Sunday, August 30, 2009

Farshi Pajama

Farshi Pajama is a dress that was worn in Muslim courts of Oudh between late 17th and early 20th century as well as by Muslim ladies from privileged classes of Uttar Pradesh (formerly United Provinces of Agra and Oudh in North India.) Modeled after the flowing ball gowns worn by British noblewomen*, the complete outfit consists of three basic parts - The Kurta or a long shirt, the dupatta or the long stole which is an essential piece of cloth in traditional Indian wear covering the head and bossom, and the third and most important, the farshi pajama, which is a flowing two legged skirt held by drawstrings. It falls straight to the ankles from where it starts flaring flowing copiously onto the floor. The farshi pajama, in this era is often called farshi gharara, a term not used before mid 20th century and is considered an incorrect twist. The confusion is said to be because of the Farshi Pajama's similarity with the Gharara.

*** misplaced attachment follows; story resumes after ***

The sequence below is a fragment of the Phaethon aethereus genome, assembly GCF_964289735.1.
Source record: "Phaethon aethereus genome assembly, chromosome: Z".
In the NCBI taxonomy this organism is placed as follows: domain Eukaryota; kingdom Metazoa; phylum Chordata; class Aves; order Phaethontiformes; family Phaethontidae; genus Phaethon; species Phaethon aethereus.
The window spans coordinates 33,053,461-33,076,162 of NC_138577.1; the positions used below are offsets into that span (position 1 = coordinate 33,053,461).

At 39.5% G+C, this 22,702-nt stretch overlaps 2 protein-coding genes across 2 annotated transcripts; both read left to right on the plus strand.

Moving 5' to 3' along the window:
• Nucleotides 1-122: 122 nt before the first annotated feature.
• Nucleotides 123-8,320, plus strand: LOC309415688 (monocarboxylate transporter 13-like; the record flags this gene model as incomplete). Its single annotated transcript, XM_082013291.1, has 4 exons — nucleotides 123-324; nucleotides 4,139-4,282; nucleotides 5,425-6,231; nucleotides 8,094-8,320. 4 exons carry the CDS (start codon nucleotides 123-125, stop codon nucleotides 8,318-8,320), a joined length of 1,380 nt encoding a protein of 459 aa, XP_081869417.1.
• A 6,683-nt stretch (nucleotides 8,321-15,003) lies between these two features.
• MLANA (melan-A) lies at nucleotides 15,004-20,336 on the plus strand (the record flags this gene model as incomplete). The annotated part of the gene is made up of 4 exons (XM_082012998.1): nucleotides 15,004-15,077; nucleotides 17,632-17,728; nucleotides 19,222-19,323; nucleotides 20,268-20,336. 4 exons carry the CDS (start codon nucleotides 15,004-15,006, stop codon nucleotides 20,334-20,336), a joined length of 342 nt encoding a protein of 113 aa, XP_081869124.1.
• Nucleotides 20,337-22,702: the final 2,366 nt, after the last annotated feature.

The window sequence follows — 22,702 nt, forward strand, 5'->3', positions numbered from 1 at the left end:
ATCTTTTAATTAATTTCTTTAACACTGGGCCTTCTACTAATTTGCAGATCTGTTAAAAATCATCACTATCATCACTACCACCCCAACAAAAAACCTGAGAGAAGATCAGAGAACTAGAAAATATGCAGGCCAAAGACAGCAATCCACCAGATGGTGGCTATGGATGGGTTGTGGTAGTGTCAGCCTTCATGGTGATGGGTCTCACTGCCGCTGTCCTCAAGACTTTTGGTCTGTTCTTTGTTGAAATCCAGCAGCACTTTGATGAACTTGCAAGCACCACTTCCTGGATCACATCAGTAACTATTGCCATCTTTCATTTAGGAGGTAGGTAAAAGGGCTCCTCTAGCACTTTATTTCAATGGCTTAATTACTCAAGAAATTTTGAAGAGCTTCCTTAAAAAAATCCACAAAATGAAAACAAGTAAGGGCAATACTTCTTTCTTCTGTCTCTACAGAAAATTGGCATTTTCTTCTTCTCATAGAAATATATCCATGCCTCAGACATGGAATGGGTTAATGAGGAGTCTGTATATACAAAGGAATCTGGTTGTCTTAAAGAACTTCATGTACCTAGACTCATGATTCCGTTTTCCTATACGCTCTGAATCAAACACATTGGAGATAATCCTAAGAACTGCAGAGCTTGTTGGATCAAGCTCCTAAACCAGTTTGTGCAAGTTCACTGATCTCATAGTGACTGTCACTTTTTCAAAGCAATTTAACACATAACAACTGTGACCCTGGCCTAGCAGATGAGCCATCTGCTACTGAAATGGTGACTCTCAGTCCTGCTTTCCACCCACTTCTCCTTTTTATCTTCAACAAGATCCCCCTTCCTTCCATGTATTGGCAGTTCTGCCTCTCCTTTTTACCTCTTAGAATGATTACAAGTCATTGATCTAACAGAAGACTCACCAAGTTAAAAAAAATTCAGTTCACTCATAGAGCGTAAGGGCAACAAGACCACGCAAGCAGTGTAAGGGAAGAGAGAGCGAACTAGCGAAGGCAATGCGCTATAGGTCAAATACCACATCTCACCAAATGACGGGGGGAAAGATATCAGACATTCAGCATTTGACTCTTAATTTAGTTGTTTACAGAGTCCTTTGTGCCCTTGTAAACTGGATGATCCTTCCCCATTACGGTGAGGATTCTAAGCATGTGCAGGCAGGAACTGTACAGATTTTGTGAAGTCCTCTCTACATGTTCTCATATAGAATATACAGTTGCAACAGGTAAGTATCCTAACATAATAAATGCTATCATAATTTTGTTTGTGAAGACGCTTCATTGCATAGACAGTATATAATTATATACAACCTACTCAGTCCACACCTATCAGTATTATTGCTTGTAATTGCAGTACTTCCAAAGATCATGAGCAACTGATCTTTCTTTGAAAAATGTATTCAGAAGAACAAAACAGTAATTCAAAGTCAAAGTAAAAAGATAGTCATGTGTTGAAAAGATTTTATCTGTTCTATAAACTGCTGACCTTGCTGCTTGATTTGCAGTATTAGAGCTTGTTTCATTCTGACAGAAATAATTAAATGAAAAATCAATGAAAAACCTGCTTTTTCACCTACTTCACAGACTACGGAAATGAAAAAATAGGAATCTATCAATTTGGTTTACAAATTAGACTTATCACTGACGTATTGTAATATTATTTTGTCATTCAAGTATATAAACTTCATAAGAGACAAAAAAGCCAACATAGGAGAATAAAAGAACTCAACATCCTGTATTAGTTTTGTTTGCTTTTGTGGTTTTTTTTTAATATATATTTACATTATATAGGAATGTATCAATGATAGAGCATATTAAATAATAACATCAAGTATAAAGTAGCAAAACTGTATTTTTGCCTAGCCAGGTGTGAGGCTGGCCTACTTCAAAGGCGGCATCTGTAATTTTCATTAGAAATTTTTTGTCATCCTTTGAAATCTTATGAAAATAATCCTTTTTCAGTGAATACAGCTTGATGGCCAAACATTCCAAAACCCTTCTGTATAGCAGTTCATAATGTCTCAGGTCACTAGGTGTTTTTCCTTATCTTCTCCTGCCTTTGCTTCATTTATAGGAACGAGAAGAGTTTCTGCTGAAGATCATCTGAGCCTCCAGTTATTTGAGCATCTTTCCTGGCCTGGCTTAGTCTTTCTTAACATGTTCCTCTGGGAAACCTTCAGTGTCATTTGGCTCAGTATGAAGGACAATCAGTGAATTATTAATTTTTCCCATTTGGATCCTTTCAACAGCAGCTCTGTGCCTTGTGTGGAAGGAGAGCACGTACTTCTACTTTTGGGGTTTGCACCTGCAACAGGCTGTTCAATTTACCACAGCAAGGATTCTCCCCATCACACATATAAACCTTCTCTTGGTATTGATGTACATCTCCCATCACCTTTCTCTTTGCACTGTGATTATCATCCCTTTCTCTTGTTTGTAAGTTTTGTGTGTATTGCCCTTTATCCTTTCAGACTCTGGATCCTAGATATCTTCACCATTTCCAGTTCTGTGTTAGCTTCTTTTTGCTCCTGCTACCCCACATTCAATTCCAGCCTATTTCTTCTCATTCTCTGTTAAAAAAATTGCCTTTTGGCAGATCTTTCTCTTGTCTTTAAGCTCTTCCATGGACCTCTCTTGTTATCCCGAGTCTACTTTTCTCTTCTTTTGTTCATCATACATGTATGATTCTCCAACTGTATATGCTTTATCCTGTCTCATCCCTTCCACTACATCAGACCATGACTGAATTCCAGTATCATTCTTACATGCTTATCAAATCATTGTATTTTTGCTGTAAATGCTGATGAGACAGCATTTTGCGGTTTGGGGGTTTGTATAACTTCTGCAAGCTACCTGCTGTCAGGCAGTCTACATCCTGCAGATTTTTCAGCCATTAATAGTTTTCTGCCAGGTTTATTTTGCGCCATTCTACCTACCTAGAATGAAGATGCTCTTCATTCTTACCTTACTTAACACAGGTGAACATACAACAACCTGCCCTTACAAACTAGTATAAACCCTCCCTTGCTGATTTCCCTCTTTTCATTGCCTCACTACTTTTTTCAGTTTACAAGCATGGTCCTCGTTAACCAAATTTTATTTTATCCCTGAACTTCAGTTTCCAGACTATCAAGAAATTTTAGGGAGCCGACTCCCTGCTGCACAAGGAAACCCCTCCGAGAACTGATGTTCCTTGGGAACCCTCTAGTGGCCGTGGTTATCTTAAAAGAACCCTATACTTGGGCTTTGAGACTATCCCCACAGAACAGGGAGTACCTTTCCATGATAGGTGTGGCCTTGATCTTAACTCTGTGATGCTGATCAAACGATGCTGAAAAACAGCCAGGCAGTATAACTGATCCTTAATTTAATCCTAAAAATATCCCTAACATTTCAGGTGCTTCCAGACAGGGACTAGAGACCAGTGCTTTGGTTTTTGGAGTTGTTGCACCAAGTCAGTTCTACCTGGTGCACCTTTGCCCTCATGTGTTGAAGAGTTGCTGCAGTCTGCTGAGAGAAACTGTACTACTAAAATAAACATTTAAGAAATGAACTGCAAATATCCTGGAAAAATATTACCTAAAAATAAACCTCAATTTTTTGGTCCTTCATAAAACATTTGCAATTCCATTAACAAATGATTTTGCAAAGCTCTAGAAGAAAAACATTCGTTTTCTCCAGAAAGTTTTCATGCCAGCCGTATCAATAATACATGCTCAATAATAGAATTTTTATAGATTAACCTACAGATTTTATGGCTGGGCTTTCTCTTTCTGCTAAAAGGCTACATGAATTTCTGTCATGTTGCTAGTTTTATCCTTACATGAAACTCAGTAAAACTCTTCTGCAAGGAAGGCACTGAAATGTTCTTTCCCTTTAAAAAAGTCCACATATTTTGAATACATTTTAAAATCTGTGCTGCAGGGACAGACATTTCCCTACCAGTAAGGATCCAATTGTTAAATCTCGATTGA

A rough illustration of a farshi pajama. A woman wearing a farshi pajama while it is spread out, a woman wearing a farshi pajama holding it up while walking.(Img by me)Farshi means anything that is associated with the 'farsh' or floor (for example farshi baithak which is associated with sitting on the floor). When combined with the word Pajama, the term evolves to mean a bottom-wear garment that falls generously on the floor, and trails as one walks, however in reality, during walking, the dress is correctly held in such a way, that the wearer carefully folds the flaring trail and holds in in her left hand keeping the right one free, it hardly trails. The large quantity (historically, 9-15 yards) of expensive cloth, embroidered using the art of goldwork (embroidery) and sterling silver wire threads (Karchob/Zari/Zardozi etc), used to make a farshi pajama mainly reflects the grandeur and extravagance of the nobles and rulers of that era

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